When it comes to my health and general wellbeing, I am already disciplined about exercising and eating healthy foods. Gaining and maintaining a strong, healthy body is important to me. Encouraging my family to develop these same healthy habits is also important to me and it takes a lot of time and planning to make healthy choices a natural part of their day. I plan out each week’s meals and all the veggies that will accompany them ahead of time. These choices are made intentionally.

But I am human, and I’m not perfect. I have cravings and I succumb to those cravings. Lately, I’ve been succumbing more than not and I’ve become determined to overcome my bad habits. Willpower alone is not enough to enact this change so I am once again thankful for the community of people that keep me inspired.

The lifestyle change

The guys over at ChooseFI shared a lot of my own views about health and wellness in one of their podcasts: Congratulations America… You’re Fat & Broke. It’s over an hour long but it’s worth listening to, if you can find the time. I multi-tasked and listened to it while meal-prepping. Perhaps something similar will work for you.

Food is my family’s biggest weekly expense. My husband and I discussed this and share a mutual desire to further reduce our cost of living by lowering our grocery bills. There are some things we cannot change for the better. At least half of my grocery list each week consists of produce, and that is something I’m not willing to compromise on. But we have decided that we don’t need to keep certain items on hand. Things like super sharp cheese (think aged 10 years), Triscuits, ice cream, sweetened beverages, alcoholic beverages, and anything packaged or pre-made will be saved for special occasions. We are cleaning out our cupboards!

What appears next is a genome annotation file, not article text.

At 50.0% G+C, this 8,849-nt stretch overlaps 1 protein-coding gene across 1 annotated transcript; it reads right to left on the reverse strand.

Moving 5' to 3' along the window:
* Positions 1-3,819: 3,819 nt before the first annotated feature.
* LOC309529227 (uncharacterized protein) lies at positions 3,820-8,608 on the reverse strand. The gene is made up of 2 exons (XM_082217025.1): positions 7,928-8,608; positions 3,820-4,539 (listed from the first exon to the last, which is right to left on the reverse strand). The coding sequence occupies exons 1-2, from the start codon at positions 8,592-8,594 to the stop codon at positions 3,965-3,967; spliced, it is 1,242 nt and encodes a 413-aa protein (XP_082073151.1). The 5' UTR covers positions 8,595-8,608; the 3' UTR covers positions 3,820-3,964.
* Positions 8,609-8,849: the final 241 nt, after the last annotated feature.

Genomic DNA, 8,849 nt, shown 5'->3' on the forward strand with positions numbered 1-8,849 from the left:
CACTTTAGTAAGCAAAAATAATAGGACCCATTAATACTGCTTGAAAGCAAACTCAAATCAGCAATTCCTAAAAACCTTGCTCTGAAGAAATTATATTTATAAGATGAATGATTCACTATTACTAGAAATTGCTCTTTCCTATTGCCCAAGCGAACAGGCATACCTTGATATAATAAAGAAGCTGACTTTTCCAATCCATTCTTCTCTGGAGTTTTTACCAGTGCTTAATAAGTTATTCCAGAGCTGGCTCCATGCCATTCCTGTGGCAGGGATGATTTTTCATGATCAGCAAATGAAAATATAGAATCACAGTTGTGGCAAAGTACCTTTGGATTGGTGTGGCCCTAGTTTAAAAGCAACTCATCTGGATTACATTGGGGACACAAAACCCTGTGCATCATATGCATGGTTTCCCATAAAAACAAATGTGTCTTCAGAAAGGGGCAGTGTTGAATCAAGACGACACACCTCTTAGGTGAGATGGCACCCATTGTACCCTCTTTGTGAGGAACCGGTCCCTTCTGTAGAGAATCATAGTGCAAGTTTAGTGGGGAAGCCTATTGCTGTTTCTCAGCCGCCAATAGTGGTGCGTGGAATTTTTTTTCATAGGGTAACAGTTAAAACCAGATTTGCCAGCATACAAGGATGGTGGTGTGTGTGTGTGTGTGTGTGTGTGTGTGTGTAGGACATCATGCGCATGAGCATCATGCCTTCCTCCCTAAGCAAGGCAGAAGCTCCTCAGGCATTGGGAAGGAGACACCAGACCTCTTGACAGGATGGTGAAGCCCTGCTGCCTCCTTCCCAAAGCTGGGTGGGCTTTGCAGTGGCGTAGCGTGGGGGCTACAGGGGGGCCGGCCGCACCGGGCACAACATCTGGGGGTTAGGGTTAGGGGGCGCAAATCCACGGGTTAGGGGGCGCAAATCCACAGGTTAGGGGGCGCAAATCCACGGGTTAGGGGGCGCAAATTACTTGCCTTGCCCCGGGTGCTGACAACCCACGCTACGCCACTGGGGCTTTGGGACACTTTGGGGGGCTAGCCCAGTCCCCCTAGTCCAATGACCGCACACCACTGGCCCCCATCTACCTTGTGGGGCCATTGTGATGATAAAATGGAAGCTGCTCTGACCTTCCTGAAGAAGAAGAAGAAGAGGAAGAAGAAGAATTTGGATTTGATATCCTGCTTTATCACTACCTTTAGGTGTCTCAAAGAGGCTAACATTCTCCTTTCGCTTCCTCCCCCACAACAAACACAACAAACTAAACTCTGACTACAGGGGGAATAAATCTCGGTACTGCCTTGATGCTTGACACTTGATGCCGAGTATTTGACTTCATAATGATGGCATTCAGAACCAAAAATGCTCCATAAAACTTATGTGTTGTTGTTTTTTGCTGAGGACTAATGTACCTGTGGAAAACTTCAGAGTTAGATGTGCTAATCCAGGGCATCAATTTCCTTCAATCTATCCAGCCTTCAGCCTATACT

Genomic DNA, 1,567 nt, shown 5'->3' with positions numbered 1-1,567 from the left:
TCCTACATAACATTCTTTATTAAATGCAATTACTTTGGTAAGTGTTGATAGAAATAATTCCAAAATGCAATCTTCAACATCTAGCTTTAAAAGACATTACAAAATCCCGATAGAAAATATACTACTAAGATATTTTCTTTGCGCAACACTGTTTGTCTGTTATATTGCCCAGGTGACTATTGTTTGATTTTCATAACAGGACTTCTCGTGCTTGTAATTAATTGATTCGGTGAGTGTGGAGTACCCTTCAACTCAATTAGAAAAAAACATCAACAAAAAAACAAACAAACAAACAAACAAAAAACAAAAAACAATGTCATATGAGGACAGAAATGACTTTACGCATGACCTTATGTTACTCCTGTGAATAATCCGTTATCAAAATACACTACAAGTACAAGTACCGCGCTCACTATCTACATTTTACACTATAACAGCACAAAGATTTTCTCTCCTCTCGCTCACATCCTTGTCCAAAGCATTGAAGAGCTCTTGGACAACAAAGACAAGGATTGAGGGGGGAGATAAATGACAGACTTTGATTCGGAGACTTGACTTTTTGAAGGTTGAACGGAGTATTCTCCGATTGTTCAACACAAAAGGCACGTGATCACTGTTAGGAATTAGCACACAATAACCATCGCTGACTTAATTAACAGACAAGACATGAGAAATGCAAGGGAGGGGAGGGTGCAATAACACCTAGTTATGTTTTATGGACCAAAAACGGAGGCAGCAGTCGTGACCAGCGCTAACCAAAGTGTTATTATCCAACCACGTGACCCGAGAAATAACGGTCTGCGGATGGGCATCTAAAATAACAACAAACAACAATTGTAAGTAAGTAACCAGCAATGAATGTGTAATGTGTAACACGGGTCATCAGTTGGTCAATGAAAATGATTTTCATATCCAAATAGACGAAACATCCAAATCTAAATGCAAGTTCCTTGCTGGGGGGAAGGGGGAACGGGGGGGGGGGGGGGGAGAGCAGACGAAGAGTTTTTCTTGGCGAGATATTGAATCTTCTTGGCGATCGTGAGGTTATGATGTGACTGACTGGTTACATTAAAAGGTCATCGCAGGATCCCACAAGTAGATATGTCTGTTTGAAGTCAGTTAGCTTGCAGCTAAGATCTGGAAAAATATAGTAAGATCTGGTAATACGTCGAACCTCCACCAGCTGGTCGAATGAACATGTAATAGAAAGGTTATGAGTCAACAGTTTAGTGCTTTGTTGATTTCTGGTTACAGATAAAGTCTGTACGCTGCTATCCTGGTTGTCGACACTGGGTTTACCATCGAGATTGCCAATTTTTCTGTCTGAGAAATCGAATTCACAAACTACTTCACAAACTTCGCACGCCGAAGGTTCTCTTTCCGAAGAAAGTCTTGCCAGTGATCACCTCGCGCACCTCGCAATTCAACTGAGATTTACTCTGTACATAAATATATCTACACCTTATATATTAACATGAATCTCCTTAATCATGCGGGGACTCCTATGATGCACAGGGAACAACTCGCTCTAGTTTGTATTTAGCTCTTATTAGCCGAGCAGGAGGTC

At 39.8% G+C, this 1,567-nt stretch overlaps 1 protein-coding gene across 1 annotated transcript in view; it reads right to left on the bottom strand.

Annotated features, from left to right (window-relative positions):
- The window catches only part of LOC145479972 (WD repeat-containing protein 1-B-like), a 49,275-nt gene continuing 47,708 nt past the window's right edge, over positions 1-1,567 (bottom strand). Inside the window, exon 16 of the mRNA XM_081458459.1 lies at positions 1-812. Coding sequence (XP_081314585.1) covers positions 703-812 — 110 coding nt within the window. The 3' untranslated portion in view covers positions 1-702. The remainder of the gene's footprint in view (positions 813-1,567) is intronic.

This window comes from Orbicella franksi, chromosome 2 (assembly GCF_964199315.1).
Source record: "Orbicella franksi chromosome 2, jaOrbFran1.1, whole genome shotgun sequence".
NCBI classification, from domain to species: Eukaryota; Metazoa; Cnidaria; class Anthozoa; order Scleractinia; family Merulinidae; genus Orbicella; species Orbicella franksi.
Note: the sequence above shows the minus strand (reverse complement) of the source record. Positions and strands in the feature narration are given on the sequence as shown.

The real challenge

May (1)

 

It is after listening to the ChooseFI podcast and thinking about my own health goals that I decided to take this a step further and challenge myself to a week with no added sugar. I already eat pretty clean so a lot of what I eat won’t have to change, but this is going to be tough. Almost everything that is baked (even bread), all sweets (except fruit), and even the jar of peanut butter I currently have sitting in my cupboard will have to be eliminated. I will eat no added sugar – natural or artificial – for seven whole days! If sugar is an ingredient, it will not pass my lips.

My hopes is that by after a week with no added sugars that I will have my cravings under control, I will be able to supply healthy and creative snacking options for my family, and I will have a better understanding of what changes I can make to reduce our food costs without compromising on the healthy stuff or making us feel deprived.

Care to join me?

In wrapping this up, I plead for your help. From May 1 to May 7, the only sugar I will consume is that which is found naturally in the foods I eat. As the week goes on, keep me honest! I plan to document each day’s food and post it on Instagram. Follow me there or on Facebook to see what I’m eating.

If all goes well, I will try this again and challenge you to join me.

What do you think? Can you ditch the sweet stuff for a whole week?